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What is the Cervix?

What Women Need to Know About the Cervix

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Updated June 18, 2014

Women commonly talk about the cervix in relation to having a Pap smear or child birth, however many are unaware of what the cervix is and it's function. The cervix plays an important role in the female reproduction system.

What You Need to Know About Your Cervix

The cervix is the lower portion of the uterus. It dilates (widens) during child birth to allow the passage of a baby. The cervix also allows the passage of menstrual fluid from the uterus. Sperm also need to travel through the cervix to reach the uterus. The cervix is approximately two inches long and is tubular in shape.

The cervix is vulnerable to several health conditions, such a chronic inflammation, polyps, dysplasia, and cancer. Unfortunately, cervical conditions rarely present symptoms in the early stages, therefor a regular Pap smear is vital for optimum cervical health. A Pap smear can identify abnormal cervical changes long before they become cancerous.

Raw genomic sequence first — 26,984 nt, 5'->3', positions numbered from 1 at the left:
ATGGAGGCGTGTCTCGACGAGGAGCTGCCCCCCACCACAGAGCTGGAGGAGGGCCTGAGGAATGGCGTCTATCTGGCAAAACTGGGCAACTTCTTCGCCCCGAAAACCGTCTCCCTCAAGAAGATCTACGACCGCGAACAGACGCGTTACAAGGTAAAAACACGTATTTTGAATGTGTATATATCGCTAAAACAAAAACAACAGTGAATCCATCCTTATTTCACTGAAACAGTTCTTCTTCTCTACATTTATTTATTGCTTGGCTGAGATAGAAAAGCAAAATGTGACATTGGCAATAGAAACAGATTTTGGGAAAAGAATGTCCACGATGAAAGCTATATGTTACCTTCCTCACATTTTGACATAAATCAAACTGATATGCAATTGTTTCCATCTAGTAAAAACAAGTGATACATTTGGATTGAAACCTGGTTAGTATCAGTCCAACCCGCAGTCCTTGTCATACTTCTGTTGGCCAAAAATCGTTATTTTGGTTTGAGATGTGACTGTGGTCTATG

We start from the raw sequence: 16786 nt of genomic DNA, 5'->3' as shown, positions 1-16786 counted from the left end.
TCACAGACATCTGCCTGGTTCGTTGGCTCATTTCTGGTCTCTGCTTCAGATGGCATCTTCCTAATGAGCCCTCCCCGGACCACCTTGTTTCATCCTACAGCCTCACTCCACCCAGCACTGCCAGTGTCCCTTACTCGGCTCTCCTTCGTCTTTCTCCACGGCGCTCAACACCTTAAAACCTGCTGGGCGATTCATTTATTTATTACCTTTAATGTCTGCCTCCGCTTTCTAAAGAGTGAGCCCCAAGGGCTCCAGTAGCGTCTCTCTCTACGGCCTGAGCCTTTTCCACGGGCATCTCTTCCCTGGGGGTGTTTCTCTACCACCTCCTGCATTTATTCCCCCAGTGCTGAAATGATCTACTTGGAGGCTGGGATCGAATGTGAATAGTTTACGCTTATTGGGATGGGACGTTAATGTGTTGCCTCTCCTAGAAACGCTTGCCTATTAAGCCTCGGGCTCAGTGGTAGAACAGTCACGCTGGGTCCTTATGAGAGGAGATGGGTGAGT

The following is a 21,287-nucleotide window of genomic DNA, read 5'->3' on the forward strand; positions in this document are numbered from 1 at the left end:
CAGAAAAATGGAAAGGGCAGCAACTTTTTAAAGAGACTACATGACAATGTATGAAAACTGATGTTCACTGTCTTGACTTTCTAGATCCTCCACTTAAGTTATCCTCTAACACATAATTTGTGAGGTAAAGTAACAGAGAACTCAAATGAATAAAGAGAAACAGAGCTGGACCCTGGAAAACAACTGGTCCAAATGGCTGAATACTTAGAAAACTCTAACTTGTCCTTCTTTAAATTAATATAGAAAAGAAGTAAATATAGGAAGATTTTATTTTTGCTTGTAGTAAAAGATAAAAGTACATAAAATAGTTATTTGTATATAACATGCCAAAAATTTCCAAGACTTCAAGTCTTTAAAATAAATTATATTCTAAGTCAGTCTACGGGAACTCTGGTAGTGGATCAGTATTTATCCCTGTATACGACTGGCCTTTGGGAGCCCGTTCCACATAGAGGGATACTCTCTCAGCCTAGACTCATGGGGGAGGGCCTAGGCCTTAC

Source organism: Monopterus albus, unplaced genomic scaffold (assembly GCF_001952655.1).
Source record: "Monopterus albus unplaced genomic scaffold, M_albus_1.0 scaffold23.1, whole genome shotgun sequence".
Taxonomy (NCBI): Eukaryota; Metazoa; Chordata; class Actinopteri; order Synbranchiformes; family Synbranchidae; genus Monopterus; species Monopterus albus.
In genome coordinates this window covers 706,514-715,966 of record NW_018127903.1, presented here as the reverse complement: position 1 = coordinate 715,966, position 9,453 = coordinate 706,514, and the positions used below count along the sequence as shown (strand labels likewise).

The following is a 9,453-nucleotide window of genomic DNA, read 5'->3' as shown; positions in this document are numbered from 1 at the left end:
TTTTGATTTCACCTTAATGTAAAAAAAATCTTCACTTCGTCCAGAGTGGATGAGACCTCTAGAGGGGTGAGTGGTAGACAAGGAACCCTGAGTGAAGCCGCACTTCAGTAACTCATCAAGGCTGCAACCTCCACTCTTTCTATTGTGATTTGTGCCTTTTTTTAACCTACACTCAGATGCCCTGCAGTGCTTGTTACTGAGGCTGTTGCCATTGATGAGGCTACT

Anatomy of the Cervix

Although the cervix is only about two inches long, several key components that contribute to cervical function. These areas of the cervix are often discussed during pregnancy, Pap smears, and colposcopies. It is important to become familiar so you can understand possible changes occurring with the cervix and to also understand tests, like the Pap smear or colposcopy.

  • Endocervical Canal: the potential space in the center of the tube of tissue that is the cervix. During a colposcopy, the doctor may take a sample of cells in the endocervical canal. This is called an endocervical curettage (ECC).

  • Ectocervix: lower part of the cervix that protrudes into the vagina.

  • Internal Os: part of the cervix closest to the main body of the uterus. During pregnancy and child birth, you may hear the doctor speak about the "os."

  • External Os: the opening of the ectocervix.

  • Transformation Zone: also called the "TZ" for short. This is the area of the cervix where cervical dysplasia commonly occurs. The transformation zone is often discussed during colposcopies.
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